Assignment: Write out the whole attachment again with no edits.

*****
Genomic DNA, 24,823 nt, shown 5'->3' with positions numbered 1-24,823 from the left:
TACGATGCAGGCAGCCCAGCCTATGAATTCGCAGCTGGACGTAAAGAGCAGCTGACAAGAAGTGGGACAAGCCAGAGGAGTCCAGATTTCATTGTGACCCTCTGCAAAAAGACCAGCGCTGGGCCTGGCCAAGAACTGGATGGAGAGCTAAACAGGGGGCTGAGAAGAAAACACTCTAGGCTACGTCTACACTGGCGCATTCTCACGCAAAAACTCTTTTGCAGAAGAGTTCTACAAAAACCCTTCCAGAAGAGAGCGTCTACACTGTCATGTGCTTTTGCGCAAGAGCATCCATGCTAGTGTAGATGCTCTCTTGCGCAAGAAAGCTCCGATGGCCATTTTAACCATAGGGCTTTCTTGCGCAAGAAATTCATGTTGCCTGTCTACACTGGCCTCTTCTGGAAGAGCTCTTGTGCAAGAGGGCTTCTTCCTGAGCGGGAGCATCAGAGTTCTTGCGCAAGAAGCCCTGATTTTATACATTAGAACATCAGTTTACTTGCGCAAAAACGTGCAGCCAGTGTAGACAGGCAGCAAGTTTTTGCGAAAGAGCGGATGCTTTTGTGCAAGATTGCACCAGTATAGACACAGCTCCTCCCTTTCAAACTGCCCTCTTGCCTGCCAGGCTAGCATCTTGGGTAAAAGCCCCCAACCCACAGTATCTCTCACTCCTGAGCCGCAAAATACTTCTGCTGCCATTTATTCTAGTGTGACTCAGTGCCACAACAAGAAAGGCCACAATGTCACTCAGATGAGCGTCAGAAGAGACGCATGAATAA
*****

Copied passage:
Genomic DNA, 24,823 nt, shown 5'->3' with positions numbered 1-24,823 from the left:
TACGATGCAGGCAGCCCAGCCTATGAATTCGCAGCTGGACGTAAAGAGCAGCTGACAAGAAGTGGGACAAGCCAGAGGAGTCCAGATTTCATTGTGACCCTCTGCAAAAAGACCAGCGCTGGGCCTGGCCAAGAACTGGATGGAGAGCTAAACAGGGGGCTGAGAAGAAAACACTCTAGGCTACGTCTACACTGGCGCATTCTCACGCAAAAACTCTTTTGCAGAAGAGTTCTACAAAAACCCTTCCAGAAGAGAGCGTCTACACTGTCATGTGCTTTTGCGCAAGAGCATCCATGCTAGTGTAGATGCTCTCTTGCGCAAGAAAGCTCCGATGGCCATTTTAACCATAGGGCTTTCTTGCGCAAGAAATTCATGTTGCCTGTCTACACTGGCCTCTTCTGGAAGAGCTCTTGTGCAAGAGGGCTTCTTCCTGAGCGGGAGCATCAGAGTTCTTGCGCAAGAAGCCCTGATTTTATACATTAGAACATCAGTTTACTTGCGCAAAAACGTGCAGCCAGTGTAGACAGGCAGCAAGTTTTTGCGAAAGAGCGGATGCTTTTGTGCAAGATTGCACCAGTATAGACACAGCTCCTCCCTTTCAAACTGCCCTCTTGCCTGCCAGGCTAGCATCTTGGGTAAAAGCCCCCAACCCACAGTATCTCTCACTCCTGAGCCGCAAAATACTTCTGCTGCCATTTATTCTAGTGTGACTCAGTGCCACAACAAGAAAGGCCACAATGTCACTCAGATGAGCGTCAGAAGAGACGCATGAATAA